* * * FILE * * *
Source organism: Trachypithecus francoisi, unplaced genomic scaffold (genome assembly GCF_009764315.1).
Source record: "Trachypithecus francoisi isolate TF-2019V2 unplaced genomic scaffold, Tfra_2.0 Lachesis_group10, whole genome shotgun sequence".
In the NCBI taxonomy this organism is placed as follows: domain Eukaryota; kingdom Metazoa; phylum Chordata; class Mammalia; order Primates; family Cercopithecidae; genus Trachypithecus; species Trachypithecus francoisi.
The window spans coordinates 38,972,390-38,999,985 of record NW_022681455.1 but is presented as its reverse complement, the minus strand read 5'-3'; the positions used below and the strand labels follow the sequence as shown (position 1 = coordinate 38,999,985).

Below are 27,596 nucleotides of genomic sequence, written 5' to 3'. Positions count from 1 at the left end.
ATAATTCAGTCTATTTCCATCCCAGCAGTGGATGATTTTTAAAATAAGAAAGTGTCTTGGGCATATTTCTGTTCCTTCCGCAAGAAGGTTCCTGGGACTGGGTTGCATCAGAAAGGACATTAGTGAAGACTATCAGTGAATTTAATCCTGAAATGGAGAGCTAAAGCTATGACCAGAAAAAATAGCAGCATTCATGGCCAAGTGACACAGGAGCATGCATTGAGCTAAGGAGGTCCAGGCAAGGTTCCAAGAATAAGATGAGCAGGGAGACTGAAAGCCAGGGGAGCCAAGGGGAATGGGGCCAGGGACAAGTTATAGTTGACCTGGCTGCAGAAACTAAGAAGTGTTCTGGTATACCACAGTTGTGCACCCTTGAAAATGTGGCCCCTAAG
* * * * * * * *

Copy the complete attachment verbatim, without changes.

Source organism: Trachypithecus francoisi, unplaced genomic scaffold (genome assembly GCF_009764315.1).
Source record: "Trachypithecus francoisi isolate TF-2019V2 unplaced genomic scaffold, Tfra_2.0 Lachesis_group10, whole genome shotgun sequence".
In the NCBI taxonomy this organism is placed as follows: domain Eukaryota; kingdom Metazoa; phylum Chordata; class Mammalia; order Primates; family Cercopithecidae; genus Trachypithecus; species Trachypithecus francoisi.
The window spans coordinates 38,972,390-38,999,985 of record NW_022681455.1 but is presented as its reverse complement, the minus strand read 5'-3'; the positions used below and the strand labels follow the sequence as shown (position 1 = coordinate 38,999,985).

Below are 27,596 nucleotides of genomic sequence, written 5' to 3'. Positions count from 1 at the left end.
ATAATTCAGTCTATTTCCATCCCAGCAGTGGATGATTTTTAAAATAAGAAAGTGTCTTGGGCATATTTCTGTTCCTTCCGCAAGAAGGTTCCTGGGACTGGGTTGCATCAGAAAGGACATTAGTGAAGACTATCAGTGAATTTAATCCTGAAATGGAGAGCTAAAGCTATGACCAGAAAAAATAGCAGCATTCATGGCCAAGTGACACAGGAGCATGCATTGAGCTAAGGAGGTCCAGGCAAGGTTCCAAGAATAAGATGAGCAGGGAGACTGAAAGCCAGGGGAGCCAAGGGGAATGGGGCCAGGGACAAGTTATAGTTGACCTGGCTGCAGAAACTAAGAAGTGTTCTGGTATACCACAGTTGTGCACCCTTGAAAATGTGGCCCCTAAG